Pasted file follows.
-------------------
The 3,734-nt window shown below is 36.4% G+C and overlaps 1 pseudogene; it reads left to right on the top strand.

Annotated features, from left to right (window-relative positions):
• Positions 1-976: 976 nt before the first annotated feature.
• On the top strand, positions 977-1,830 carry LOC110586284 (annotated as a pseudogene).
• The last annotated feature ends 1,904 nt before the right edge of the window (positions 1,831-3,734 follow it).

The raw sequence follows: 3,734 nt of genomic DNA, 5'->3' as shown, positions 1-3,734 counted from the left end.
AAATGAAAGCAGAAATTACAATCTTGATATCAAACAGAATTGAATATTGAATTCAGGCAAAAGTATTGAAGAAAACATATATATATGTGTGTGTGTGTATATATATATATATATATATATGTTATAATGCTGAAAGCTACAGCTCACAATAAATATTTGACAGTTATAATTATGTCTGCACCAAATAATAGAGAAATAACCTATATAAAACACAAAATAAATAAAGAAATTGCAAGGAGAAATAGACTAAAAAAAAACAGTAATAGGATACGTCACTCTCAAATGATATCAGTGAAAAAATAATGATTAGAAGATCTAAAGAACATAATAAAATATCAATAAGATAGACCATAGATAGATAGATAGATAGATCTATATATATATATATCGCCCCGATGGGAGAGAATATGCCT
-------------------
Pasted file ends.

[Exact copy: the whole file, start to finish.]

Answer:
The 3,734-nt window shown below is 36.4% G+C and overlaps 1 pseudogene; it reads left to right on the top strand.

Annotated features, from left to right (window-relative positions):
• Positions 1-976: 976 nt before the first annotated feature.
• On the top strand, positions 977-1,830 carry LOC110586284 (annotated as a pseudogene).
• The last annotated feature ends 1,904 nt before the right edge of the window (positions 1,831-3,734 follow it).

The raw sequence follows: 3,734 nt of genomic DNA, 5'->3' as shown, positions 1-3,734 counted from the left end.
AAATGAAAGCAGAAATTACAATCTTGATATCAAACAGAATTGAATATTGAATTCAGGCAAAAGTATTGAAGAAAACATATATATATGTGTGTGTGTGTATATATATATATATATATATATGTTATAATGCTGAAAGCTACAGCTCACAATAAATATTTGACAGTTATAATTATGTCTGCACCAAATAATAGAGAAATAACCTATATAAAACACAAAATAAATAAAGAAATTGCAAGGAGAAATAGACTAAAAAAAAACAGTAATAGGATACGTCACTCTCAAATGATATCAGTGAAAAAATAATGATTAGAAGATCTAAAGAACATAATAAAATATCAATAAGATAGACCATAGATAGATAGATAGATAGATCTATATATATATATATCGCCCCGATGGGAGAGAATATGCCT